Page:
- Survey of drugs : List of medicinal plants used in eastern medicines
- Pharmacopoeia (As standardised by Hamdard)
- Pictures of plant drugs used in eastern medicine
- Pharmaceutical codex (Of eastern medicine)
- Drug research : Need for research in plant drugs/Salimuzzaman Siddiqui
- Cardio-vascular pharmotherapeutics of six medicinal plants indigenous to Pakistan and India:
- I. New vistas in search for antihypertensive agents
- II. Developments of drugs for the treatment of congestive heart failure and cardiac oedema
- Development of newer compounds from indigenous sources for the therapy of cardiac arrhythmias
- Development of new complex coumarins for coronary thrombosis, related thromboembolic episodes and spasmodic conditions of blood vessels
- Pharmacological studies on Emblica Officinalis Gaertn
- Khamira Abresham Hakim Arshadwala:
- I. Its pharmacological studies
- II. Its effect on serum cholesterol levels in rabbits
- Studies in Alkaloids of Rauwolfia Serpentina (Benth) and the mode of their occurrence/Salimuzzaman Siddiqui
- A contribution to the anatomy of tinospora cordifolia (willd) miers/Dost Mohammad Khan, Bashir Hussain and N.A. Malik
- Studies of Abroma Augusta (Linn.)/Sadiq Ali, Ahmad Mubashar Ahsan and George Hahn
- Studies on Nepeta Ruderalis Hamilt. Examination of the petroleum ether extractive of the flowers and stems/Usman Ahmad Siddiqui and A.M. Ahsan
- A pharmacognostic study of Withania Radix/Naseer Ahmad Malik
- Isolation of a new compound from Lavandula Stoechas (Linn.)/Manzoor-i-Khuda and Moqaddas Ali Khan
- Studies on Rhazya stricta (Dcne)/Salimuzzaman Siddiqui, Yusuf Ahmad and M. Ibrahim Beg
- Chemical investigation of Commiphora Mukul (Engl)/Amjad Ali and Mashooda Hasan
- Anatomical studies of Commiphora Mukul (Engl.) and the localization of gums, resins and tannins/S.I. Ahmed, Fatima Asad and S. Shahid Husain
- A reinvestigation of the alkaloidal constituents of Peganum Harmala/Salimuzzaman Siddiqui.
The eastern system of medicine practised in Pakistan comprises of three systems-Chinese, Ayurvedic and Greco-Arabic, having its roots in drugs of vegetable, animal and mineral origin. Public interest for some special reasons is at present focussed on indigenous herbs and their research. Men of science and medicine are investigating the natural kingdoms for cures of diseases, and we are encouraged to believe from the results obtained so far, that they will be successful.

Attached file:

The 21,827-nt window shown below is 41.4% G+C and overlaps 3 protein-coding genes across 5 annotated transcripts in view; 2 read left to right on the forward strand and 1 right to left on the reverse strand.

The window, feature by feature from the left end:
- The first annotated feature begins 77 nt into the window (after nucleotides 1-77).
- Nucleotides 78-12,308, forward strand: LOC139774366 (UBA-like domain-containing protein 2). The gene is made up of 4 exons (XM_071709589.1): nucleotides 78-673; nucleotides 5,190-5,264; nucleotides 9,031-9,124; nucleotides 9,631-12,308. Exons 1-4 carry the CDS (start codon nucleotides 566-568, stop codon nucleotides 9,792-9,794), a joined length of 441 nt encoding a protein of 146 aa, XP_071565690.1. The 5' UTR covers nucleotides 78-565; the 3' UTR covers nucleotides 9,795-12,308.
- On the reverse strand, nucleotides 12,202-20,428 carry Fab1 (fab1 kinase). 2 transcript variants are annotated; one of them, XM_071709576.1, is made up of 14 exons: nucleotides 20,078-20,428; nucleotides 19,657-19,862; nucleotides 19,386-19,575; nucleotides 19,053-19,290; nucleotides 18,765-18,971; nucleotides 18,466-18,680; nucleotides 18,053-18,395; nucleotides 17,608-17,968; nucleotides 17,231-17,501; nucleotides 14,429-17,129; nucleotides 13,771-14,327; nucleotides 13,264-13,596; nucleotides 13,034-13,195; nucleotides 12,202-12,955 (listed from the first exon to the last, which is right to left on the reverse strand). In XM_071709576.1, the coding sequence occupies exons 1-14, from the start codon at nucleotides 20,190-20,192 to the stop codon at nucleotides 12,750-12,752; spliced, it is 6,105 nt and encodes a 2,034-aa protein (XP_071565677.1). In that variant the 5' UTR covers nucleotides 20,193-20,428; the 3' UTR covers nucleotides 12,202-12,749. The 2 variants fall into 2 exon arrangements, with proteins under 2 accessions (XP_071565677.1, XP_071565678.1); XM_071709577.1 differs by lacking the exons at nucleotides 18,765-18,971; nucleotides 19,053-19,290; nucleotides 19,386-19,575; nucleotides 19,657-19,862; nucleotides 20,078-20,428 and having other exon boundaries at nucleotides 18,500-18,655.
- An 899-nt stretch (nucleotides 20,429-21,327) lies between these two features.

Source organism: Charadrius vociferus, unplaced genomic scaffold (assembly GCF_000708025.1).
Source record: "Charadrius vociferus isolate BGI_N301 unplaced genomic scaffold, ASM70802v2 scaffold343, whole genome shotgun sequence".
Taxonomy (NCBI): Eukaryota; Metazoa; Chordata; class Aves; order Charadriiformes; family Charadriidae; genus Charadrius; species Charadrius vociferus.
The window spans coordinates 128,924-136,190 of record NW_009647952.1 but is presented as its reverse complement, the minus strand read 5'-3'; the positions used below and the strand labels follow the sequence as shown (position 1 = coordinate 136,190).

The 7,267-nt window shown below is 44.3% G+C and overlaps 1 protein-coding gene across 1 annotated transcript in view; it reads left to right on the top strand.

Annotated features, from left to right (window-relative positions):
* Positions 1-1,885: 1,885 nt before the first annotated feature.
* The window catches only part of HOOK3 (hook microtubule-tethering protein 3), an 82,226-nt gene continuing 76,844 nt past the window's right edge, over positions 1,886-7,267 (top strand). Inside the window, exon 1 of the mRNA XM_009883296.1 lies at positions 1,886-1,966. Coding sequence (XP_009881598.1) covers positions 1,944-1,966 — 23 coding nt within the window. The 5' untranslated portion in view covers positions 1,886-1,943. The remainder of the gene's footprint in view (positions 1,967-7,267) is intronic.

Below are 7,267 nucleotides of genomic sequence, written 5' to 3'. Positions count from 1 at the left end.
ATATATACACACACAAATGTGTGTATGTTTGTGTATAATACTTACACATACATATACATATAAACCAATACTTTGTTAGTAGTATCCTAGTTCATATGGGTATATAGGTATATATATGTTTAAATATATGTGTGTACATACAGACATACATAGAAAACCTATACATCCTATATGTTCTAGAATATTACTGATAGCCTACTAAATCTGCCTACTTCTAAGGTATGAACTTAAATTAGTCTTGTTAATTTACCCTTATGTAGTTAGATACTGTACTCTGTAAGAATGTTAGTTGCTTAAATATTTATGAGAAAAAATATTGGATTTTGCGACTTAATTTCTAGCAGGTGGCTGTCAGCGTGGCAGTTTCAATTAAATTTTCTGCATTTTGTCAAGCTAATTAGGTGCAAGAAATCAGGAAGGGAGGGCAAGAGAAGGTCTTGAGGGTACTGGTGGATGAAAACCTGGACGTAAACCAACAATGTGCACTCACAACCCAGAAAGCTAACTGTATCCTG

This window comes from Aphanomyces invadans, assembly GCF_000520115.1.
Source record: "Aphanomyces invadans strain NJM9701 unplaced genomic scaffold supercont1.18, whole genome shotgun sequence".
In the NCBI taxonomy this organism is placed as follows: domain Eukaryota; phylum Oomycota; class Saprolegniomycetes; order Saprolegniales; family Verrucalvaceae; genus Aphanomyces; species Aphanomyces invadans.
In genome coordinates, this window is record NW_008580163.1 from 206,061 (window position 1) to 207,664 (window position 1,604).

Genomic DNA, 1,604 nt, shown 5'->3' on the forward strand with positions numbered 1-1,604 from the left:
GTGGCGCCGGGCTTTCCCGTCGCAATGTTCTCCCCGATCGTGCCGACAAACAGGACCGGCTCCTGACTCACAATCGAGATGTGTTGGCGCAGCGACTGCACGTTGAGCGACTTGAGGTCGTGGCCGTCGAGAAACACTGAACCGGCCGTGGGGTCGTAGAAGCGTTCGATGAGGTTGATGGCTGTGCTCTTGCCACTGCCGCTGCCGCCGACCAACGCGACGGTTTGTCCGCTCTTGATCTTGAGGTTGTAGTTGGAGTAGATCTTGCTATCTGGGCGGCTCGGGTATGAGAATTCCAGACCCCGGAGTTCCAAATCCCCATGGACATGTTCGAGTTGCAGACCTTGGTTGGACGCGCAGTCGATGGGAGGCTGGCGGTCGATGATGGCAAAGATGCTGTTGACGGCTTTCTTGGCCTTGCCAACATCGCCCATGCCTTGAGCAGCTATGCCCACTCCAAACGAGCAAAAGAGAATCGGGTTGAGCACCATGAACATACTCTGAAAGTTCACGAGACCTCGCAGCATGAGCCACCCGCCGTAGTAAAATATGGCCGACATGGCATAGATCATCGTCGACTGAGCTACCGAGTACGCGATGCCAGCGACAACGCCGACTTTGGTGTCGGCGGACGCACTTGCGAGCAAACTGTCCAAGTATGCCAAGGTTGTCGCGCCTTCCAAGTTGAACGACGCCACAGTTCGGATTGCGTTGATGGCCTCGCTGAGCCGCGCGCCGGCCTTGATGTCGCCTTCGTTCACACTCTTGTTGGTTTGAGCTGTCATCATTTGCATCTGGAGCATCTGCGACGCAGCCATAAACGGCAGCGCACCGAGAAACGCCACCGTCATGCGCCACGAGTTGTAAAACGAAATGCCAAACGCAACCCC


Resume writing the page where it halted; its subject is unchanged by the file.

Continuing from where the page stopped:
It was this revival of interest in natural cures that encouraged us to conduct a survey to examine their therapeutic uses and describe the nature of research carried out in this sub-continent for the information of those engaged in research and particularly for those who wish to make this system of medicine the subject of their research activity. The book is divided into four parts, the first comprising a survey of drugs and list of medicinal plants used in eastern medicine, the second being a pharmacopoeia as standardised by Hamdard, the third being a pharmaceutical code of eastern medicine and the fourth, selected papers indicating the extent and scope of drug research.
The knowledge of drugs goes back to prehistoric times. Man as savage must have known by experience how to relieve his sufferings by the use of herbs growing about him. Records of ancient civilisations show that a considerable number of drugs used by modern medicine were already in use in ancient times. The Egyptians, Babylonians, Greeks, Romans, Chinese and people of the sub-continent of India and Pakistan, all developed their respective characteristic materia medica. Modern medicine traces its origin to the Greeks.
The Greek medicine was taken over by the Roman and then by the Arabs from whom, after its enrichment with Chinese and Indian medicine, it was taken over by modern Europe. The muslim rulers introduced it into India and incorporated with it the native Ayurvedic medicine; this mixture is now known as Unani medicine or broadly speaking eastern medicine. A brief account of the progress in the knowledge of drugs is given here.